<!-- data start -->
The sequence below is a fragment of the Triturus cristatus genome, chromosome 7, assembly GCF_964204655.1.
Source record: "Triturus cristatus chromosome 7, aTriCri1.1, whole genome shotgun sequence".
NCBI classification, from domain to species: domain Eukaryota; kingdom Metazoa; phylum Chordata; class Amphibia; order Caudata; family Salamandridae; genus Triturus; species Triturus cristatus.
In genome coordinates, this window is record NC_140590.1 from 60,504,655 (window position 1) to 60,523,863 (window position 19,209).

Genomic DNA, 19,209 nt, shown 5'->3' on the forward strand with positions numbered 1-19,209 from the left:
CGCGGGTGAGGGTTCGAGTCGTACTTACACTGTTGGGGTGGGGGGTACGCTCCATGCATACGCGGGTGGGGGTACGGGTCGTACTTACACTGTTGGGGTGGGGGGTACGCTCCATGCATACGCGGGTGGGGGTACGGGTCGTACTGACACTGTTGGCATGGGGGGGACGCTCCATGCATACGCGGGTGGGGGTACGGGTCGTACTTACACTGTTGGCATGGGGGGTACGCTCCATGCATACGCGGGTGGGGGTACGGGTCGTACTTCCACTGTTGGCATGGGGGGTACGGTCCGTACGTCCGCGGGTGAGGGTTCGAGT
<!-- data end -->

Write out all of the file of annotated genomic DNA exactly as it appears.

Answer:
The sequence below is a fragment of the Triturus cristatus genome, chromosome 7, assembly GCF_964204655.1.
Source record: "Triturus cristatus chromosome 7, aTriCri1.1, whole genome shotgun sequence".
NCBI classification, from domain to species: domain Eukaryota; kingdom Metazoa; phylum Chordata; class Amphibia; order Caudata; family Salamandridae; genus Triturus; species Triturus cristatus.
In genome coordinates, this window is record NC_140590.1 from 60,504,655 (window position 1) to 60,523,863 (window position 19,209).

Genomic DNA, 19,209 nt, shown 5'->3' on the forward strand with positions numbered 1-19,209 from the left:
CGCGGGTGAGGGTTCGAGTCGTACTTACACTGTTGGGGTGGGGGGTACGCTCCATGCATACGCGGGTGGGGGTACGGGTCGTACTTACACTGTTGGGGTGGGGGGTACGCTCCATGCATACGCGGGTGGGGGTACGGGTCGTACTGACACTGTTGGCATGGGGGGGACGCTCCATGCATACGCGGGTGGGGGTACGGGTCGTACTTACACTGTTGGCATGGGGGGTACGCTCCATGCATACGCGGGTGGGGGTACGGGTCGTACTTCCACTGTTGGCATGGGGGGTACGGTCCGTACGTCCGCGGGTGAGGGTTCGAGT